Why ‘I May Destroy You’ Is One of the Most Important Pieces of TV You’ll Watch in 2020

The 12-part comedy-drama is riddled with eye-opening revelations about sex, relationships and consent, leaving viewers both gobsmacked and profoundly moved.

Michaela Coel’s latest masterpiece smashes virtually every taboo concerned with so-called ‘millennial hook-up culture’. We’re talking period sex, racial ignorance and even homosexual rape. This makes it sound like an unpleasant watch and although it is hard-hitting, Coel manages to unpack the story in such a profound and gripping way, that you end up wondering what the next episode could possibly have in store.

The show centres around an event that happened to Coel while filming her previous series ‘Chewing Gum’. She was spiked and sexually assaulted on a night out, which resulted in her gradually coming to terms with her experience in the following weeks. In ‘I May Destroy You’ she plays Arabella, an extroverted writer who lives a fun-loving and chaotic lifestyle in London. To escape the pressures of her looming deadline, she embarks on a big night out, only to later discover that she was raped while under the influence. All she has to go by is a broken collection of flashbacks. Unable to remember the full details of what happened, she attempts to piece together the puzzle.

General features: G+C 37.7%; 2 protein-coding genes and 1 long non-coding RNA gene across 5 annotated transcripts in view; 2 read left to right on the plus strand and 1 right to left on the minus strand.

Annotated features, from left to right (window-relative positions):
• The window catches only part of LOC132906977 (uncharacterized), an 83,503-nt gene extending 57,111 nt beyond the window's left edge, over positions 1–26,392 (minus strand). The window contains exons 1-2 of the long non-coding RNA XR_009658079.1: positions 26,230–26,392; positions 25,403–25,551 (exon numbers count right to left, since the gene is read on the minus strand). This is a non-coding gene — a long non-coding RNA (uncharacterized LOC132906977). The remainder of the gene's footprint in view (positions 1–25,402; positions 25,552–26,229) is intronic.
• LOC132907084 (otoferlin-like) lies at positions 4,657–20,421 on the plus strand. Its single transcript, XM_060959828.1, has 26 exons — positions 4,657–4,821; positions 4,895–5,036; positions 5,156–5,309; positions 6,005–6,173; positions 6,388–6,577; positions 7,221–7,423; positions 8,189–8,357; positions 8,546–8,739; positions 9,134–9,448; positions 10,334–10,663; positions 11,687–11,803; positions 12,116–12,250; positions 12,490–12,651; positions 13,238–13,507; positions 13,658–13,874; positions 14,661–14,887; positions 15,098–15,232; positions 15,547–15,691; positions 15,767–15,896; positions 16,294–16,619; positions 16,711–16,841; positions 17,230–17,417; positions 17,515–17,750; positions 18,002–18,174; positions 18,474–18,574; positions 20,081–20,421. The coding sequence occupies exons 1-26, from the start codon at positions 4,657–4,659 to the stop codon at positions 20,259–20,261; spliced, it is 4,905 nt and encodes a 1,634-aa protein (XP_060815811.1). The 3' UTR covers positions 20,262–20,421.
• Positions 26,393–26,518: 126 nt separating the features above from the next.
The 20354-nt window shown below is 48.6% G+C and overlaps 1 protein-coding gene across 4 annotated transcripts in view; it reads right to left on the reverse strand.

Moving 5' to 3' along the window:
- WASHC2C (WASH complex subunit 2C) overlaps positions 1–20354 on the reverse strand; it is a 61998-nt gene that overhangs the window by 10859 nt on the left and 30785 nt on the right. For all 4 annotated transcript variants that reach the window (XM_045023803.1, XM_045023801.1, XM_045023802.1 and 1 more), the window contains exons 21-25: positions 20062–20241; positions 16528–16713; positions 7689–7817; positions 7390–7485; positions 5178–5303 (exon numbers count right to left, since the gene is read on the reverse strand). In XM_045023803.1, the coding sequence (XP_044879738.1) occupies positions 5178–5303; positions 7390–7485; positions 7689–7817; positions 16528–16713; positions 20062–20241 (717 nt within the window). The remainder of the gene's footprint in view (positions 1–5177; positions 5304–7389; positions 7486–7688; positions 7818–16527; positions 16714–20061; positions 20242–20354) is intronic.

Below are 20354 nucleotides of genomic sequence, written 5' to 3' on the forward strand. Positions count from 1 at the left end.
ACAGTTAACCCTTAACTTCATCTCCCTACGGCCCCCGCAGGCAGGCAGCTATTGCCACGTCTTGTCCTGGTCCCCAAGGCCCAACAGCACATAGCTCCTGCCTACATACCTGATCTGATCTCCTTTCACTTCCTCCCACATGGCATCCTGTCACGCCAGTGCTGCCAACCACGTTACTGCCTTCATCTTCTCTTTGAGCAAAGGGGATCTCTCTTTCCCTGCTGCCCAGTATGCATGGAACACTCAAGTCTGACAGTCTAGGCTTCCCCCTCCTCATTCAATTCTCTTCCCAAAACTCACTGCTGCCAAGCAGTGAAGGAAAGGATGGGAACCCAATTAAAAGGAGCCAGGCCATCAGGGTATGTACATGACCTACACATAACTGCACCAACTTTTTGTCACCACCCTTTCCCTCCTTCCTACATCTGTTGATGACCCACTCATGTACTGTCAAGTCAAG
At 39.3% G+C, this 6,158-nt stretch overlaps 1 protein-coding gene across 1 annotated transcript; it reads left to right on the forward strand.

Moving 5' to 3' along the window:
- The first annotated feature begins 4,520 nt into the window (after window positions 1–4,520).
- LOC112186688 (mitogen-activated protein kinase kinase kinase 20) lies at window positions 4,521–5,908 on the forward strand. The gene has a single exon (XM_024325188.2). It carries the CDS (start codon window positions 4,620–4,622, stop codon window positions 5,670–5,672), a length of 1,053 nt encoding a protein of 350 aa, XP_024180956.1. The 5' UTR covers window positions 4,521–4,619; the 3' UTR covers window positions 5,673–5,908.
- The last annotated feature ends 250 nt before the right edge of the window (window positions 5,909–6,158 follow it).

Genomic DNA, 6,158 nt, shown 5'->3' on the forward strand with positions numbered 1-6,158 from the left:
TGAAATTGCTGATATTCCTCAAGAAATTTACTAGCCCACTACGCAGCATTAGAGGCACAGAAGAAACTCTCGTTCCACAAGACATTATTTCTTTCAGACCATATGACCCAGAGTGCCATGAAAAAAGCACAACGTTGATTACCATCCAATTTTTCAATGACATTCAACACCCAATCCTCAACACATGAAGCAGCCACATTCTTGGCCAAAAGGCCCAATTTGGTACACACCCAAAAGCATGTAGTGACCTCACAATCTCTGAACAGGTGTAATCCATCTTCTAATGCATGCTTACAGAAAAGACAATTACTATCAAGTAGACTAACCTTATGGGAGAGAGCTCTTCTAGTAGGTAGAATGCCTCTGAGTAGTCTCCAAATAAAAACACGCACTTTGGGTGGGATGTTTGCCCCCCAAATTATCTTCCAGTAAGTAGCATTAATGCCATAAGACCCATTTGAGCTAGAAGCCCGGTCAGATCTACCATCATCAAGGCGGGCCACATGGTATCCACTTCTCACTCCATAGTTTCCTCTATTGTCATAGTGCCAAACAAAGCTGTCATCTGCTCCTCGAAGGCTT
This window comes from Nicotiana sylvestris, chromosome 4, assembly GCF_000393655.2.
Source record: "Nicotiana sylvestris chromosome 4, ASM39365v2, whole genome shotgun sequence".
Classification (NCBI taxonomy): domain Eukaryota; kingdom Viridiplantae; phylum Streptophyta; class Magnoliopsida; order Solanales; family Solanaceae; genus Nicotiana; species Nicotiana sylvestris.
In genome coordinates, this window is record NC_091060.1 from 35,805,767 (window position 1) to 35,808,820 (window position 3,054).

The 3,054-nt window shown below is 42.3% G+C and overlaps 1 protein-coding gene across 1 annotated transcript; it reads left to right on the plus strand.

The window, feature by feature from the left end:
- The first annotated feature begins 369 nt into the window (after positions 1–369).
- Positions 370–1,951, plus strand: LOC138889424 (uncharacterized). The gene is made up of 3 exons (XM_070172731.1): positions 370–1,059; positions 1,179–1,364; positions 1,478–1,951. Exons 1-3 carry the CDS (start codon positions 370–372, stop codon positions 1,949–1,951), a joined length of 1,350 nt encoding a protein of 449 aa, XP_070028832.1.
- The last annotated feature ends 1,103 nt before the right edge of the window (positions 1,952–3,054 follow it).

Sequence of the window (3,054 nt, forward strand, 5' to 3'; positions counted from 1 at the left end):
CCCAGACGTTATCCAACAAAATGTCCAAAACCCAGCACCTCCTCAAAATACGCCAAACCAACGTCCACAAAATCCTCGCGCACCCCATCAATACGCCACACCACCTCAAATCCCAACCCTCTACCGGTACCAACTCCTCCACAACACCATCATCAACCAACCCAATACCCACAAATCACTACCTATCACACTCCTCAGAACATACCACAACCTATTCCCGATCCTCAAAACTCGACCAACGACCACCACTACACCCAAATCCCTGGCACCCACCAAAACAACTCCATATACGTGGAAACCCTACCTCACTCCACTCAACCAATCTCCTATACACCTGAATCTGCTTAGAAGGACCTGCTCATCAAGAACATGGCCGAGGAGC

Terry, Arabella and Kwame. Credit: HBO

Her best friends Terry and Kwame are by her side the whole way, but both are battling their own internal struggles. Terry is an aspiring actress brimming with confidence, while Kwame is far more introverted, seeking validation in regular Grindr hookups. Coel creates a sprawling network of storylines so that we as viewers get to see their vulnerable sides too.

Despite the prominence of Arabella’s sexual assault, the series covers so much more than this – it’s hard to know where to begin. Each 30-minute episode is tightly packed with seemingly unrelated interactions. They often jump back in time to help shape not only the narrative, but the characters involved. From Kwame’s intimate relations in the supermarket toilets to Terry’s experience of racial ignorance at an audition, it is these nuances that weave everything together.

Credit: Natalie Seery (HBO)

A medley of podcasts have been singing the show’s praises. In ‘The Receipts Podcast’, the trio discuss how refreshing it is to see a black-majority cast that is reflective of their own upbringing in London. Dolly Alderton and Pandora Sykes from ‘The High Low’ speak about the importance of Arabella’s self-assurance throughout the whole ordeal and her clarity in understanding where boundaries have been crossed. Even formal media outlets like The Economist have invited Michaela Coel onto their podcast to discuss the nitty gritty of creating the series – here she speaks of her 191 ‘vomit drafts’, which helped her shape the show and its intricacies.

Unsurprisingly, sex is an overwhelmingly prominent theme across the series. It is explored in a variety of ways, but most importantly, it is explored through the lens of consent. Apart from the blindingly obvious lack of consent in Arabella’s sexual assault, Coel plays with the seemingly subtle and often misconstrued instances where consent is not given, to the extent that it has awoken a whole wave of shared experiences across Twitter and beyond. Arabella, Terry and Kwame each experience this all-too-common ‘grey area’.